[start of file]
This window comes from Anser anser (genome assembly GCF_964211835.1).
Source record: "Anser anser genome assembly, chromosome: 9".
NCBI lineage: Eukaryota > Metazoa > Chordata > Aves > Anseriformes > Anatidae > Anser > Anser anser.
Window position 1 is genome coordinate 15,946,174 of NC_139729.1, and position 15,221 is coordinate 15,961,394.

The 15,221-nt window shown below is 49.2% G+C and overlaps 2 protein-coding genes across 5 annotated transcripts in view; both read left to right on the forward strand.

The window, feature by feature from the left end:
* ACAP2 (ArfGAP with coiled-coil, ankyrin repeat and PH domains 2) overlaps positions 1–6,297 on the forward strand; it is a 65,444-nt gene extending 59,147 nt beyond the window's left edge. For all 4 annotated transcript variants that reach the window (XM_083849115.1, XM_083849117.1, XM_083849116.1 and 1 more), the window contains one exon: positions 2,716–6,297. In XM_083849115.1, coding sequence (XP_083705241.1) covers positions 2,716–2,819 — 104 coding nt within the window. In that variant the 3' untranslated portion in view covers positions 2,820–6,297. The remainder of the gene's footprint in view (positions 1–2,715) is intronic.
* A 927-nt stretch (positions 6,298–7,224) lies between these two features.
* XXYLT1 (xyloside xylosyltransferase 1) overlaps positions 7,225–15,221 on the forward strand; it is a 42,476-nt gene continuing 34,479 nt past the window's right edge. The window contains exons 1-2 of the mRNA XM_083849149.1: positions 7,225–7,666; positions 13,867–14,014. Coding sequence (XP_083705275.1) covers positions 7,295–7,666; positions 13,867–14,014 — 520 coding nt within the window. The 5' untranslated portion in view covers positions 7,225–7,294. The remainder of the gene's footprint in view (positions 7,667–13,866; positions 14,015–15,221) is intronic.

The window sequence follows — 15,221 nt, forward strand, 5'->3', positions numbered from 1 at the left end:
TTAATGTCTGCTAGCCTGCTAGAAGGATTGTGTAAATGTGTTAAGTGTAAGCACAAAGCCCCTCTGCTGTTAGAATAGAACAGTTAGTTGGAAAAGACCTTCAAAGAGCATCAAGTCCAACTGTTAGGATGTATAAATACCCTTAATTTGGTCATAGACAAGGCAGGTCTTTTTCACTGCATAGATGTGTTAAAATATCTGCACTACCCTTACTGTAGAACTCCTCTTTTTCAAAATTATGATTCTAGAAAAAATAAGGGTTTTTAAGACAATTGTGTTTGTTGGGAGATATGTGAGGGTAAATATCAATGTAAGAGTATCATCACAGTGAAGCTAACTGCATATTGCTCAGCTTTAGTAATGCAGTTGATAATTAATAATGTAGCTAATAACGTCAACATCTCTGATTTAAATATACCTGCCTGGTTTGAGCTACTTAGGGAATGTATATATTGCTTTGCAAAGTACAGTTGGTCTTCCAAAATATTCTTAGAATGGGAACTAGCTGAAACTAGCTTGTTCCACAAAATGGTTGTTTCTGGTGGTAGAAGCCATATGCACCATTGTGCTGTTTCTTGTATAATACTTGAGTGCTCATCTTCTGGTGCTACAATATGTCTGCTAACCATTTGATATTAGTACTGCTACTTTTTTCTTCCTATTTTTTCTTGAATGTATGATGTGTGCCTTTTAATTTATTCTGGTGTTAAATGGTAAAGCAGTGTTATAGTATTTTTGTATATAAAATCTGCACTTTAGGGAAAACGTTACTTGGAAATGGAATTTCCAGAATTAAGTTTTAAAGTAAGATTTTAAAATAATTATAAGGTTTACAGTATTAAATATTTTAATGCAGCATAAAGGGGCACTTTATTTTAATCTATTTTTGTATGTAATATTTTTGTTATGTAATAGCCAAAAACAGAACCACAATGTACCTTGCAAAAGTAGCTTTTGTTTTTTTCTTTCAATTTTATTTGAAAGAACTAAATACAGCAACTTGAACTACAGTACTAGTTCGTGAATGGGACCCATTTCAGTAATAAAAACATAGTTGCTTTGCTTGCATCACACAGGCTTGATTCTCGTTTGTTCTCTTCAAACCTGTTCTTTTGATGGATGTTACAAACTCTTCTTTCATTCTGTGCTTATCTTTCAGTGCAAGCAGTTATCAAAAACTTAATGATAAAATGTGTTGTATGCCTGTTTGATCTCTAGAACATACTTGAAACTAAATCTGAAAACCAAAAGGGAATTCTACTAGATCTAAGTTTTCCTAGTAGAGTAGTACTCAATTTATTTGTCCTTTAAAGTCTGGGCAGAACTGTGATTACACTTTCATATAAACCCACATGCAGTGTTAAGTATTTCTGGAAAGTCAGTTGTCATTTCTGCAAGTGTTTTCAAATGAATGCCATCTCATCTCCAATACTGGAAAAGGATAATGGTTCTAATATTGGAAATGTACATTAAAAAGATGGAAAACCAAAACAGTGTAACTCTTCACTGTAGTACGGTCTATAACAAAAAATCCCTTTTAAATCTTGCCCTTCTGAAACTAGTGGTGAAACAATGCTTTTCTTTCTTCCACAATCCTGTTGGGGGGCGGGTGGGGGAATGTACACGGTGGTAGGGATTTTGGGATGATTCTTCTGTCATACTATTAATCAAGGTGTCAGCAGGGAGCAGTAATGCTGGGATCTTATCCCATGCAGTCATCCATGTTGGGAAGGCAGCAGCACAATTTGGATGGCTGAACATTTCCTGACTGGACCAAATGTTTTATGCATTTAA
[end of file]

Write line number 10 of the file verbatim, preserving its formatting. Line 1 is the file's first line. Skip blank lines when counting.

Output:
The window sequence follows — 15,221 nt, forward strand, 5'->3', positions numbered from 1 at the left end: